I am slightly disappointed in some of my vegetables, specifically the jalapeño peppers and beets. They have not grown an inch…literally. It was recently brought to my attention (as in hindsight) not to fret too much as the seeds might have been too old to sow. Never thought about that aspect.
Planting my vegetable garden has kind of taken on a life of its own. Neighbors now talk with me at the fence and discuss a myriad of things from farming patterns, to the unusual consistent damp weather (until recently), to the pesky weeds, to plants finally emerging big time.
As you know, I have talked and written about community gardening on a continuous basis (some might say ad nauseam). Come to think about it, this is what I am doing. I am providing an outlet for those who want to talk over the fence but really feel stuck as to what to say. The garden provides that opening. Now everyone else talks ad nauseam about what I’m planting, how I’m planting it and how I’m trying to keep those darn pesky weeds out of the garden. I love it.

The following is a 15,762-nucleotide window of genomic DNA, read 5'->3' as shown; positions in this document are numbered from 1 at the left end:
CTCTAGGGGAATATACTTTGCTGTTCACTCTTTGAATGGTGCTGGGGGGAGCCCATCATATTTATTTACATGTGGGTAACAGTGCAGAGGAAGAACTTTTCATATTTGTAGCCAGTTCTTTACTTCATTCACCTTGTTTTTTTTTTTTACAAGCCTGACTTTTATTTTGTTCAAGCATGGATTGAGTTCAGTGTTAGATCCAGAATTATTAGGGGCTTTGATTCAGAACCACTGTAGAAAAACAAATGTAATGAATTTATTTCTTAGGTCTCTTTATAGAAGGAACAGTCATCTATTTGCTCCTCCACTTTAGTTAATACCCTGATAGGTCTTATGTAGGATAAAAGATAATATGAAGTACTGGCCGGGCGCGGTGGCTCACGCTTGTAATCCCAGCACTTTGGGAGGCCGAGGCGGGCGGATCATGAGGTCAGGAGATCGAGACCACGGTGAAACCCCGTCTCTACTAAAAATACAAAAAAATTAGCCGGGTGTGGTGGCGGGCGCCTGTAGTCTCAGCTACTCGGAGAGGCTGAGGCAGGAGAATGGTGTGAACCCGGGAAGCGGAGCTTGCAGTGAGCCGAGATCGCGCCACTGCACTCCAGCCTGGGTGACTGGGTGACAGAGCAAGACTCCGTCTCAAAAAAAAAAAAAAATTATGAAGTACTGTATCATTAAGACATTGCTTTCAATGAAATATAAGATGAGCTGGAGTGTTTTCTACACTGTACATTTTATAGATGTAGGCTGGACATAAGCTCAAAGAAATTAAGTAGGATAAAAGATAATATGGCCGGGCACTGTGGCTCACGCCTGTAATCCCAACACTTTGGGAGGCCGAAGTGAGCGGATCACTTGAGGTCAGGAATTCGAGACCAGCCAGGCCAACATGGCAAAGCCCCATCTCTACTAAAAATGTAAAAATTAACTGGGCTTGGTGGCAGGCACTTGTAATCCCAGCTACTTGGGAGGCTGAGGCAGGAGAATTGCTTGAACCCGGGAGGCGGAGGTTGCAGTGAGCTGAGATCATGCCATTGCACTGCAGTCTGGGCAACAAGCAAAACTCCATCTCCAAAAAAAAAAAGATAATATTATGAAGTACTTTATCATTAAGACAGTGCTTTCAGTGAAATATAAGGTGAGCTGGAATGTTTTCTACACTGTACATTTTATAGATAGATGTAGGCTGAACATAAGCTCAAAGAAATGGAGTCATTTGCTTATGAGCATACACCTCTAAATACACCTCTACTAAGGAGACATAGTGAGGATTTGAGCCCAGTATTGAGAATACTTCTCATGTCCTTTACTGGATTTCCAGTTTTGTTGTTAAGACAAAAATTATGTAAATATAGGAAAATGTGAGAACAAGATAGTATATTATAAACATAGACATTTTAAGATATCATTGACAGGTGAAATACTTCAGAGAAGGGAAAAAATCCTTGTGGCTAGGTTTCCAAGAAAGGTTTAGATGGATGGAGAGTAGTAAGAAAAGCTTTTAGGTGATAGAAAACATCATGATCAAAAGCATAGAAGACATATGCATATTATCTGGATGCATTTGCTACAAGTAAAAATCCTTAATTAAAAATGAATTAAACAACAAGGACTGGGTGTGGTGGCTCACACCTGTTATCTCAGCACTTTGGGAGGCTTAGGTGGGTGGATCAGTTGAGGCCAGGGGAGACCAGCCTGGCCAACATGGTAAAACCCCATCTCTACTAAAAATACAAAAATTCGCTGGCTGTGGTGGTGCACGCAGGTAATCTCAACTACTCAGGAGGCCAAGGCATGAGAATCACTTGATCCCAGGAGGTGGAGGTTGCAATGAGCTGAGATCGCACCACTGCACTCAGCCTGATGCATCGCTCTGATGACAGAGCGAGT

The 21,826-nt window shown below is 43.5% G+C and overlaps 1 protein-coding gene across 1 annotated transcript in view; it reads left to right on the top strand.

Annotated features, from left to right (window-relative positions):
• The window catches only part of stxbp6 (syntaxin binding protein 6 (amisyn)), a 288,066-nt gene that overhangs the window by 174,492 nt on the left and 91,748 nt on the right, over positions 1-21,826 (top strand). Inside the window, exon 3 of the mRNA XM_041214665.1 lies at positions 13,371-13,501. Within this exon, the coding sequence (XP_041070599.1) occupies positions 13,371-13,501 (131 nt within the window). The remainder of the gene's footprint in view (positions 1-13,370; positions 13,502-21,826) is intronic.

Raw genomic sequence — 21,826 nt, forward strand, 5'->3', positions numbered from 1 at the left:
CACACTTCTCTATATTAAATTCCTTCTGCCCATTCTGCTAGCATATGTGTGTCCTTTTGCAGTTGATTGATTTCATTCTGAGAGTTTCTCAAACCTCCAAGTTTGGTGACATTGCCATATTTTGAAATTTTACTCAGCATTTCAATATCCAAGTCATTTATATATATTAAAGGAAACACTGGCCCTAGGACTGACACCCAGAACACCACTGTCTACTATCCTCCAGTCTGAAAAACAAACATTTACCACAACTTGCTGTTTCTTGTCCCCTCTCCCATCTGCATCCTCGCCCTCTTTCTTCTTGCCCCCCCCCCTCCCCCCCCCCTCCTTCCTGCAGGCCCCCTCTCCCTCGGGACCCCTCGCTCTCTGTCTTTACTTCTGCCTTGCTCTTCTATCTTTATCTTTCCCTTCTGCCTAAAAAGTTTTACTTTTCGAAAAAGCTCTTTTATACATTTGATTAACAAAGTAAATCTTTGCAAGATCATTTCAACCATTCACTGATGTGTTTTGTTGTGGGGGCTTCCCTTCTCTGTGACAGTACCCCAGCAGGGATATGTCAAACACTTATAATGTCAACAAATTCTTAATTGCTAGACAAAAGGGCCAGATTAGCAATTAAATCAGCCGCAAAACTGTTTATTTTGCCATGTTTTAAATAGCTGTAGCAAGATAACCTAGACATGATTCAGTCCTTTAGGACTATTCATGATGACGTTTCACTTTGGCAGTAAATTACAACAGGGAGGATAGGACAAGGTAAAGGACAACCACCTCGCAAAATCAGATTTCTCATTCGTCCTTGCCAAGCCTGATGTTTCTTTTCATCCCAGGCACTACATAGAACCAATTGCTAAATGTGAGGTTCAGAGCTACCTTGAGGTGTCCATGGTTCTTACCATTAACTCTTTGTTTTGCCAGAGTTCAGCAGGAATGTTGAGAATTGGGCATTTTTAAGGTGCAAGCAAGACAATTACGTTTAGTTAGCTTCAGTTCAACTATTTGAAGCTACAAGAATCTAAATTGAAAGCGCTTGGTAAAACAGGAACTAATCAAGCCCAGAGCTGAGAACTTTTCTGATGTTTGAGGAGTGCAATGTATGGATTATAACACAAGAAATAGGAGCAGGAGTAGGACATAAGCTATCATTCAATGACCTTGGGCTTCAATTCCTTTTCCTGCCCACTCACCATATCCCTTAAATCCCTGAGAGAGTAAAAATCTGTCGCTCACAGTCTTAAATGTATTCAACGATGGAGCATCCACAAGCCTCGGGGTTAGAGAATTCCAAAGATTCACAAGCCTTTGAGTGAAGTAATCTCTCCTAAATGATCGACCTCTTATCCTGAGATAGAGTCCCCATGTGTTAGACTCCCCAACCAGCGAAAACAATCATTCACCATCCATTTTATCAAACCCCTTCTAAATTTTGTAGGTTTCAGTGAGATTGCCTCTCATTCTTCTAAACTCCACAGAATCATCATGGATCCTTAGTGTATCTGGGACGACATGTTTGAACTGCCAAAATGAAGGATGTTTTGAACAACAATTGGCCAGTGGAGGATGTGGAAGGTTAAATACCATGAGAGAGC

Community gardening is a way in which neighbors can connect, even if it’s just during a growing season. This is the time of year in which the earth grants people the right to put their fingers in it and make it better, fuller, fruitier, or prettier by planting and pruning. Community gardening offers an avenue to those who might never have wanted to grow anything before and now cannot remember why they ever disliked the thought.
Bringing food to the table that we personally grow is not easy work. We watch it constantly, water it often, prune it repeatedly and chase off pesky pests on a daily basis. Most of us feel fulfilled. I believe part of our reward is the smile we can feel growing while watching the faces of those we see eating and enjoying our food. I think the other reward is the smile we bring to the faces of others who watch, assist, converse, learn, impart and wait with baited breath for something…anything to grow.
I have to say the garden is coming along beautifully. I caught a smidgen of poison ivy (probably left behind by a raccoon), but I’m working the “back 40” as they say, and lovin’ every minute of it.
Even if nothing grew in the garden – dedication, perseverance, responsibility and commitment grew in me.